Official: Bush Approved Eavesdropping
The AP’s Katherine Shrader provides more details in the flap over the Bush administration’s allowing the NSA to conduct electronic eavesdropping within the United States.
President Bush has personally authorized a secretive eavesdropping program in the United States more than three dozen times since October 2001, a senior intelligence official said Friday night.
Bush on Friday refused to discuss whether he had authorized such domestic spying without obtaining warrants from a court, saying that to comment would tie his hands in fighting terrorists. In a broad defense of the program put forward hours later, however, a senior intelligence official told The Associated Press that the eavesdropping was narrowly designed to go after possible terrorist threats in the United States. The official said that, since October 2001, the program has been renewed more than three dozen times. Each time, the White House counsel and the attorney general certified the lawfulness of the program, the official said. Bush then signed the authorizations.
During the reviews, government officials have also provided a fresh assessment of the terrorist threat, showing that there is a catastrophic risk to the country or government, the official said. “Only if those conditions apply do we even begin to think about this,” he said. The official spoke on condition of anonymity because of the classified nature of the intelligence operation. “The president has authorized NSA to fully use its resources Ã¢€” let me underscore this now Ã¢€” consistent with U.S. law and the Constitution to defend the United States and its citizens,” the official said, adding that congressional leaders have also been briefed more than a dozen times.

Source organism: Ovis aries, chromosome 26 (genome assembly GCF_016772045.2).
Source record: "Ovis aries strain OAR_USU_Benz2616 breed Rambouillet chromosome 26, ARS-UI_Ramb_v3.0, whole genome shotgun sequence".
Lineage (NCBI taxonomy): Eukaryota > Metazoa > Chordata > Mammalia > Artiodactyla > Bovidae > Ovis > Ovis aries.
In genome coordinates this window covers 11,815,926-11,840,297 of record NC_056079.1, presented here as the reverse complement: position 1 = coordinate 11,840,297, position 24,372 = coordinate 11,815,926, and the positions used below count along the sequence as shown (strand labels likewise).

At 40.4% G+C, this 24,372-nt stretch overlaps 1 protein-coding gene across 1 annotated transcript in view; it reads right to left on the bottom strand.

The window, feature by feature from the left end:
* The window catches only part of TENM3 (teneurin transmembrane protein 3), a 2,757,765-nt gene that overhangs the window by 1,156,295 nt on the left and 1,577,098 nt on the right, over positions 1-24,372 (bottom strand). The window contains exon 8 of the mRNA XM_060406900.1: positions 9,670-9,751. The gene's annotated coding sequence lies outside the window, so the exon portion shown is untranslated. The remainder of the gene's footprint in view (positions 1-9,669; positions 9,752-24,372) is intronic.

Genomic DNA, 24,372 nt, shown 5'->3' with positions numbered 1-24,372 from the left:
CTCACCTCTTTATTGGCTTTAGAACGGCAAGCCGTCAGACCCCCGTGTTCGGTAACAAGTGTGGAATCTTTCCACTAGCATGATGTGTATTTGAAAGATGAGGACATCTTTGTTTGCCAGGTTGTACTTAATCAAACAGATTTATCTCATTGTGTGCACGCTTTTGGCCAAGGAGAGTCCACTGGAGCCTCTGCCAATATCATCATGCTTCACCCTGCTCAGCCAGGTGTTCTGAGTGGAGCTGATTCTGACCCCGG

The surveillance, disclosed in Friday’s New York Times, is said to allow the agency to monitor international calls and e-mail messages of people inside the United States. But the paper said the agency would still seek warrants to snoop on purely domestic communications Ã¢€” for example, Americans’ calls between New York and California.